Assim's Blog

Setup PostgreSQL with TypeORM in GraphQL Tutorial

December 02, 2018

NOTE: This is a cross-post from my newsletter. I publish each email one week after it’s sent. Subscribe to get more content like this earlier right in your inbox! 💌

Hi ! In this post, I’Il show you how I to setup PostgreSQL with TypeORM in a GraphQL server. This is the backend setup that I usually use for my backend’s side projects.

This tutorial is focused on MacOS environment 🍏. I might write other tutorials later for Windows and Linux.

MacOS Postgres Setup

The easiest way to do it is by using Homebrew, which is a MacOS package manager.

To install Homebrew, run this command in the terminal:

/usr/bin/ruby -e "$(curl -fsSL https://raw.githubusercontent.com/Homebrew/install/master/install)"

Once the installation is over, we need to install the postgresql package:

brew update
brew install postgresql
brew services start postgresql

To make sure that everything got installed, the next command should return the version of the postgresql installed:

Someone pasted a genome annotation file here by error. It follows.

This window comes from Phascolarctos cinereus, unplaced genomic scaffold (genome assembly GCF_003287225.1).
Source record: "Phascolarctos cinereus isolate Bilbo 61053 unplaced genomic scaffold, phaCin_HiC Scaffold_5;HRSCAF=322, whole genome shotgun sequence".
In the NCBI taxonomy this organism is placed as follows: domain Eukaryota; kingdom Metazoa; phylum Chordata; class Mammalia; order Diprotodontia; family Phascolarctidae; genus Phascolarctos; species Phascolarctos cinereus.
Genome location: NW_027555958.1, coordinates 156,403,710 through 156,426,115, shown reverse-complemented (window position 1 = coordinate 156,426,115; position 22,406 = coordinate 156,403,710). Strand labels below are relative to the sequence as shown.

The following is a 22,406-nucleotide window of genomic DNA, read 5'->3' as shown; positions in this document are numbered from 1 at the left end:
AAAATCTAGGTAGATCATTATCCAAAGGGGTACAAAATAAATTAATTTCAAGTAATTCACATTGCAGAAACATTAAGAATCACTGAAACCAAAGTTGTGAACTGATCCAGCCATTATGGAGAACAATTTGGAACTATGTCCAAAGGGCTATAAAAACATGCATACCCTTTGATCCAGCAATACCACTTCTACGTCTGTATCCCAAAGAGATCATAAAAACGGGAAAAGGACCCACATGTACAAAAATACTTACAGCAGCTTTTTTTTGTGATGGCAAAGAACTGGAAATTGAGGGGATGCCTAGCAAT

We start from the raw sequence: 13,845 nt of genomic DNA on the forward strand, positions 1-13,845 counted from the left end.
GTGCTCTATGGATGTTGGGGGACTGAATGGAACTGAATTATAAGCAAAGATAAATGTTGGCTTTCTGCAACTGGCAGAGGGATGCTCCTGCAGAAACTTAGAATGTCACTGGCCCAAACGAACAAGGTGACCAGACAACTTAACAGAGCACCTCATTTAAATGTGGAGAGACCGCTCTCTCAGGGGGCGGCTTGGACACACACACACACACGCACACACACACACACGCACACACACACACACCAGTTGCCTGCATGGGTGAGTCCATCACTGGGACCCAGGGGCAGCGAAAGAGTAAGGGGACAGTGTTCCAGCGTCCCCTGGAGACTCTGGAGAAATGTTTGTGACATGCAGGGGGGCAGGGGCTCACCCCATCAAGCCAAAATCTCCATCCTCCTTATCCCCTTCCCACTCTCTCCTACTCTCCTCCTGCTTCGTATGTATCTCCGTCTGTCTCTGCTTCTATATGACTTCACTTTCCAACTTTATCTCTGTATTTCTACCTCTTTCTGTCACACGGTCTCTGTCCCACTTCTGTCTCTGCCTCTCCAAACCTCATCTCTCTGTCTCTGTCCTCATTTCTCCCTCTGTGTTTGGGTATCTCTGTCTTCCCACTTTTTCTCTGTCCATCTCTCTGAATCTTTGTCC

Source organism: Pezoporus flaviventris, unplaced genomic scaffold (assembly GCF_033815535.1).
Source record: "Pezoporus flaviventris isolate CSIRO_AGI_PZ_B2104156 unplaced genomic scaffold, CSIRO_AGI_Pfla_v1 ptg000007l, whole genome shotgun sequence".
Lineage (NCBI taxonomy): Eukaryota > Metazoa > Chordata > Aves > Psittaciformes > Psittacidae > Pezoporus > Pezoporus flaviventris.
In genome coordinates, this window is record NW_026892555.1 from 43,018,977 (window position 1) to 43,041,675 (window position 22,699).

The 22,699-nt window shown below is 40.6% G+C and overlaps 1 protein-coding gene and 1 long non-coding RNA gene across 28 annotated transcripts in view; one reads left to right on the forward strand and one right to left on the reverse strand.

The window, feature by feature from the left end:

postgres --version

Create the Database

Now that we have PostgreSQL installed, we need to create a database that we will connect to. We’Il name our database graphqldb.

Run the next command in the terminal:

createdb graphqldb

This will create a new database for us. To connect to it for testing purposes, you can use TablePlus(Free).

To test if the database exists, create a new connection on TablePlus, give it a name, in my case I named it GraphqlDB, and give it a database name, which is graphqldb (the name of the database that we created earlier), then click on Test. If All the feilds turn green then the database is created and we’re ready to connect to it.

TablePlus

Setup the project using Typescript

Now let’s create a new project using typescript, to do that we need to install some dependencies.

First let’s create a new project folder:

mkdir graphql-proj
cd graphql-proj

now that we’re inside the project folder, we need to install typescript as a dev dependency and create a tsconfig file:

yarn init -y
yarn add typescript nodemon ts-node @types/node -D

Create a new file, tsconfig.json and paste the following code into it: